In addition to working through Boundaries with Kids I have also started a book called Motherhood: The Guilt That Keeps on Giving by Julie Ann Barnhill. Her premise is that moms naturally feel guilty for not “being_____” for their children. In a mother's eyes any shortcomings on the part of the child or children is the direct result of her parenting. Part of the summary on the back cover of this book says “On your way to the peaceful valley of Grace you'll discover...
*the difference between false (imagined) guilt and real guilt
*the pitfalls of unrealistic expectations and overconfidence
*God's path to less guilt and more grace”.
My hope for myself this semester is to settle more comfortably into motherhood, and single motherhood at that. My children are special, are valuable, and I seem to forget to tell them that. My ex-husband used to literally say, “I told you I loved you when I married you. If that changed I'd let you know.” And it did, and he did, but the point is that I do not want to parent the same way- where the only things they hear from me are corrections. The Hebrews have the right idea when they give 10 blessings for 1 rebuke. God extends grace to me, I want to extend it to others- and if I cannot start in my own home...
In the introduction to this book the author talks about how she got to the point of writing the book. She was teaching at a MOPS (Mothers of Preschoolers) group and the topic had to do with moms and being good moms, what that meant, and what part guilt played in mothering. Due to conversations she was overhearing in the discussion groups she stopped the activity and changed the question to, “What do you not feel guilty about as a mother?” The room grew silent. In a room full of women no one could answer that question. What a sad commentary on motherhood. Not that I would have been any different had I been there. How would I answer the question? Up until about 5 years ago, I would have said I didn't feel guilty about the amount of attention I gave my children, about the time I set aside for them, about the love I showered on them.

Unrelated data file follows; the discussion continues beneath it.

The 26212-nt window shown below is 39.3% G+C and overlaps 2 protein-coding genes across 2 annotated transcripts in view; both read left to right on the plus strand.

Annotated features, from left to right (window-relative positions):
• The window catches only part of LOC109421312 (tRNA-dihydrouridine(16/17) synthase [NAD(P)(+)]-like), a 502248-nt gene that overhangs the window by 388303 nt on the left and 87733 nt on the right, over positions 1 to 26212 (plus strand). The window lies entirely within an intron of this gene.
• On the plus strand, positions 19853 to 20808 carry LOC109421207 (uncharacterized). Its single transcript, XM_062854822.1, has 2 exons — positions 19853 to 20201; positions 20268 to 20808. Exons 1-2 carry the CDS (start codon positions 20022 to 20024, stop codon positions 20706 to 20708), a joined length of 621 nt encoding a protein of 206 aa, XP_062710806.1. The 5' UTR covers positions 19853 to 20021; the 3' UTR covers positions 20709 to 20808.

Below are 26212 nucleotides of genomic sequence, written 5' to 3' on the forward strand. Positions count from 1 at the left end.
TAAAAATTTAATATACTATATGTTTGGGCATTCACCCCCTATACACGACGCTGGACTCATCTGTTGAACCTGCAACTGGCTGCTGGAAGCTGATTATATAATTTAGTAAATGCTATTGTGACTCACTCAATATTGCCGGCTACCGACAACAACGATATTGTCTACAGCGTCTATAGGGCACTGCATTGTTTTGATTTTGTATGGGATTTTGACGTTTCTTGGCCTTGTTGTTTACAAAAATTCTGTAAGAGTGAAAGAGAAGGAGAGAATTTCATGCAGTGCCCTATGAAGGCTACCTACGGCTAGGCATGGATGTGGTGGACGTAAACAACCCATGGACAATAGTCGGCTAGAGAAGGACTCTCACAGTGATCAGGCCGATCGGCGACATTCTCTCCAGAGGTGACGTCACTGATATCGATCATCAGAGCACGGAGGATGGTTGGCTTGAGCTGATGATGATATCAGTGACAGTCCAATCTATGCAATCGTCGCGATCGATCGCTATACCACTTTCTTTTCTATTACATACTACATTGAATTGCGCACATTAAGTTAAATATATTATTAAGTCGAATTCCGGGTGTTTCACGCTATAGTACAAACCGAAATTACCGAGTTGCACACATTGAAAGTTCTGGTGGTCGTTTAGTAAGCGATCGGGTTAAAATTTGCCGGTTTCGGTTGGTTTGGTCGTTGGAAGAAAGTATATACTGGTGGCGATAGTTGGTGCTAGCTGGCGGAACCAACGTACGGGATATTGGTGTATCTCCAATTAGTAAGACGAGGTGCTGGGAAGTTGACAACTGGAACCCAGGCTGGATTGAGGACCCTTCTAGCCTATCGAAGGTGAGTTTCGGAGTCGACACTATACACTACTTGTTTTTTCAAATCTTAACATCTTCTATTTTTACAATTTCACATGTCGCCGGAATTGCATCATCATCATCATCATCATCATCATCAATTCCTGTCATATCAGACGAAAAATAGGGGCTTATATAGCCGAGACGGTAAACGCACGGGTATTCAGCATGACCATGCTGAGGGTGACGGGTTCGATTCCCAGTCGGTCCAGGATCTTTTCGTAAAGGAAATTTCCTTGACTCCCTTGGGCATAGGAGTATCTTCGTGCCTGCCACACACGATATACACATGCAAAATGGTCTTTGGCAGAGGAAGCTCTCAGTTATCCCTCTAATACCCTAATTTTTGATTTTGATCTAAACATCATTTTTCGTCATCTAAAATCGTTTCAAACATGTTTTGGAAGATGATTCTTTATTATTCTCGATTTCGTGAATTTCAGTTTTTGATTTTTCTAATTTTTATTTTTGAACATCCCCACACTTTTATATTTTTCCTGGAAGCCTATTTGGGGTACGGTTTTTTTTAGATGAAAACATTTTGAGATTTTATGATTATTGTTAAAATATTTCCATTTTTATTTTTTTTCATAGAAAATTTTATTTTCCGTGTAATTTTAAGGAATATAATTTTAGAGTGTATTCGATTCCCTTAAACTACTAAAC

About five years ago my former spouse voluntarily admitted himself into a mental health facility for suicidal tendencies. Our marriage went rapidly downhill after that. Looking back now I am not sure when I stopped lavishing attention on my children. Part of it has to do with their ages and the fact that teenagers naturally pull back from their parents, but a big chunk of it does not. In fact, a dear friend asked me recently when I grew hard-hearted toward my children. My initial response was denial that I had done that, but because the person asking is a dear friend and I know has my families best interest at heart I began examining the issue. They were right, and I don't know when it happened. So now I have a choice- I can either feel guilty about yet another thing, or I can allow God to begin to transform me from the inside out as I work through my boundaries and my guilt. In the end my prayer is that my children and I come out of this portion of our life journey with a stronger bond with each other and a deeper appreciation for the grace of God.